Hacking victims included the family of murdered schoolgirl Milly Dowler, sports stars, a whole host of celebrities and members of the Royal Family.
Former Conservative MP Louise Mensch, who was a member of the parliamentary committee investigating phone hacking, said journalists told her that the practice was "widespread" within the industry.
Ms Mensch said: "I remember during the parliamentary inquiry into hacking, I was very clear, journalists were coming to me all the time saying this was a widespread practice in Fleet Street, and the further we get into it the more true that becomes."
Earlier, it was revealed that former Daily Mirror editor Piers Morgan was questioned under caution last December about phone hacking but was not arrested.
Piers Morgan has confirmed he was questioned by police about phone hacking at the Mirror newspaper group - although it is not the first he has been linked to the hacking scandal.
In his memoirs, published in 2003, the former Daily Mirror editor appeared to suggest he knew all about phone hacking, and he then repeated those stories to the media when he gave interviews.
Then he appeared before Lord Leveson at his inquiry in late 2012, and said that absolutely no hacking took place under his editorship at the Daily Mirror, going back on all those earlier suggestions.
Morgan is now based in the US, but flew back to the UK in December to be questioned by police, after being approached by officers belonging to Operation Golding which was set up to look into voice message interception.
The Mirror Group deny that any kind of hacking occurred at their newspaper group.
Piers Morgan has confirmed that he was interviewed by officers investigating phone hacking in December.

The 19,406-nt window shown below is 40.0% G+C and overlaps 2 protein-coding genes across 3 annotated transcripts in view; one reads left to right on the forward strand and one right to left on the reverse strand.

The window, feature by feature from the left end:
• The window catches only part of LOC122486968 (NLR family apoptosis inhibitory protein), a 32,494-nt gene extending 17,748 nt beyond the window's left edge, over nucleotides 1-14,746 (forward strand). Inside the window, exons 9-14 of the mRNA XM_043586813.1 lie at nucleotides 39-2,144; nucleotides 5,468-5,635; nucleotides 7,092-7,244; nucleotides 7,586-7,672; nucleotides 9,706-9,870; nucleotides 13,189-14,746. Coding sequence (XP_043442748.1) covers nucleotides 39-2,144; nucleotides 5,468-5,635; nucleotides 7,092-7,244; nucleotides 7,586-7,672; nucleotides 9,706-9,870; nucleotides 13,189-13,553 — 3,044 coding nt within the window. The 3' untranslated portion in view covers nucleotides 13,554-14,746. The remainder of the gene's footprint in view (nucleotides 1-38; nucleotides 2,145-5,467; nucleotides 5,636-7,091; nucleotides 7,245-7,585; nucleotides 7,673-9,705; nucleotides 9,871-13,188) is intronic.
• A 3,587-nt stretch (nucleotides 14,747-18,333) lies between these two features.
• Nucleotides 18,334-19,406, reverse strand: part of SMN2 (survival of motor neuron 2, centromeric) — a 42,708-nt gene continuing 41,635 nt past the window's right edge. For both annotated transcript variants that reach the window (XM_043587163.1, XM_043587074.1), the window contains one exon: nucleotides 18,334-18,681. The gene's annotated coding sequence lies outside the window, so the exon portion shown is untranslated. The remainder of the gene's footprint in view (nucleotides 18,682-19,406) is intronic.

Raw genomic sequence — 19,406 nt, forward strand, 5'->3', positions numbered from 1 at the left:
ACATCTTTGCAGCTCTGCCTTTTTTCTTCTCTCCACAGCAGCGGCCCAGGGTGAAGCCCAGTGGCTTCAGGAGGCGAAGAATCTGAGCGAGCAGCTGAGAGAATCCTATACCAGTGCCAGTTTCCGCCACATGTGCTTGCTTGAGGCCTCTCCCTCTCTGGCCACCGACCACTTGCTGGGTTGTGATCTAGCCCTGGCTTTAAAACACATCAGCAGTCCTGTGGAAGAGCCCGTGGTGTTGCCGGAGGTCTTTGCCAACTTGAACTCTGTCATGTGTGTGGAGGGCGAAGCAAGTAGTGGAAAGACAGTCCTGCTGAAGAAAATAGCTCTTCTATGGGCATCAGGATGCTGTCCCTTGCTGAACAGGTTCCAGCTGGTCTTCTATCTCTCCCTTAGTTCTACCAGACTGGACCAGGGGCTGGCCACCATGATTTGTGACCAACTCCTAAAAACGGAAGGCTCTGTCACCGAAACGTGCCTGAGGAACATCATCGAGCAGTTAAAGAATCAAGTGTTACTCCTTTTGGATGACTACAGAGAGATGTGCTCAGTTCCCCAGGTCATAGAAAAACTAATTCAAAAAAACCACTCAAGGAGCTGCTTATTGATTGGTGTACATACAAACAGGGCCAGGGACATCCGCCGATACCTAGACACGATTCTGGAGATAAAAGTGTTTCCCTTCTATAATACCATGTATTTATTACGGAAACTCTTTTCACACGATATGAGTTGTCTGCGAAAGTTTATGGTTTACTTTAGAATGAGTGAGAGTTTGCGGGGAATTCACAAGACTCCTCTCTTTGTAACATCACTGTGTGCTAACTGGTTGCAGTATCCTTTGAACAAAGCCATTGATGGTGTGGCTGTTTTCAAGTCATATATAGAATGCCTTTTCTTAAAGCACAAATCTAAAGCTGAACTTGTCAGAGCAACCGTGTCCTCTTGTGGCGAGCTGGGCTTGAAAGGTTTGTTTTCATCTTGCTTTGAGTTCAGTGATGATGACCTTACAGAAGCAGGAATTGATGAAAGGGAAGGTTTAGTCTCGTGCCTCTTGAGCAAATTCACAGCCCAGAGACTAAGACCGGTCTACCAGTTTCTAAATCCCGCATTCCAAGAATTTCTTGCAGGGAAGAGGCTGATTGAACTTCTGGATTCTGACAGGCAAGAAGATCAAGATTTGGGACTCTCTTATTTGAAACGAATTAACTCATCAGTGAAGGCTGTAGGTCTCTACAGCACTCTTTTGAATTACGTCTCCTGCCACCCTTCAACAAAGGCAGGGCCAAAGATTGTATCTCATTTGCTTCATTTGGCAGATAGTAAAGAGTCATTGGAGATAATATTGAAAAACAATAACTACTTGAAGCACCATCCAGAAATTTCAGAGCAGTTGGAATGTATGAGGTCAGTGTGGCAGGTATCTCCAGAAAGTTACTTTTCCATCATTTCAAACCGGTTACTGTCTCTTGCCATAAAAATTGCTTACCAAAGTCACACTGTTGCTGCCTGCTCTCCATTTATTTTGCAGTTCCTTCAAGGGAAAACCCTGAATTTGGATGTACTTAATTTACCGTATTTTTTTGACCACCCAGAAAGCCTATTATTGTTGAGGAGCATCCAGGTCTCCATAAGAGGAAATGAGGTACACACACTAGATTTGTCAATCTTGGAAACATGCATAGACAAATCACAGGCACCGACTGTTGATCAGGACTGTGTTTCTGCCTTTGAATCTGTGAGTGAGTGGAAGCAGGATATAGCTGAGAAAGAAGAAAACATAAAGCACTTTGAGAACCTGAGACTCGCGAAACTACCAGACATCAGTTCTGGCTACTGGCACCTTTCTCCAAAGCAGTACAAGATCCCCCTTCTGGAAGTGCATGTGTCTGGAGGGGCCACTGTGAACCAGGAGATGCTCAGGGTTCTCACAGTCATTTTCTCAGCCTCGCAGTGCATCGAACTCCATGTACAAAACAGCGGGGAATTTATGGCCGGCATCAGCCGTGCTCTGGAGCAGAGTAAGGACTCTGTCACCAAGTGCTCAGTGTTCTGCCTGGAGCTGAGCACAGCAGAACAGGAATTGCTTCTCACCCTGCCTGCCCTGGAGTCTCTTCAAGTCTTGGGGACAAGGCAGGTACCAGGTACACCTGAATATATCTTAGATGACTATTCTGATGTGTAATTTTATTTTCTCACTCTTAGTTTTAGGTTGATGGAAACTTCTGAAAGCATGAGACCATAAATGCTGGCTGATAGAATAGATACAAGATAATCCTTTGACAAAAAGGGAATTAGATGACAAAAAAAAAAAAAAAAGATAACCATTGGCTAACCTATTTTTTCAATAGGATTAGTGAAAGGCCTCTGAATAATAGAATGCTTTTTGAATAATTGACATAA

Metropolitan Police said a 48-year-old journalist was "interviewed under caution", although a spokesman refused to confirm the name of the individual.
In a statement to The Guardian through a spokesperson, Mr Morgan said:
In early November I was asked to attend an interview by officers from Operation Weeting when I was next in the UK.
This was further to a full witness statement I had already freely provided. I attended that interview as requested on 6 December 2013.
Morgan, who is now a presenter on CNN, was editor of the Daily Mirror from 1995 until 2004.
Former Daily Mirror editor Piers Morgan has been questioned under caution about phone hacking, Press Association sources have confirmed.
"A 48-year-old man, a journalist, was interviewed under caution on 6 December 2013 by officers from Operation Golding in connection with suspected conspiracy to intercept telephone voicemails," a Metropolitan Police spokesman told ITV News.
"He was interviewed by appointment at a south London police station. He was not arrested."
Politicians at Westminster have been warned not to comment in public on upcoming trials over newspaper phone hacking.
The case has been at the centre of political debate for more than two years, but Solicitor General Oliver Heald has acted to counter the risk of commentary prejudicing the proceedings, which are expected to last for several months.
Parliamentary privilege means a politician can theoretically talk about a live case in the House of Commons without fear of prosecution.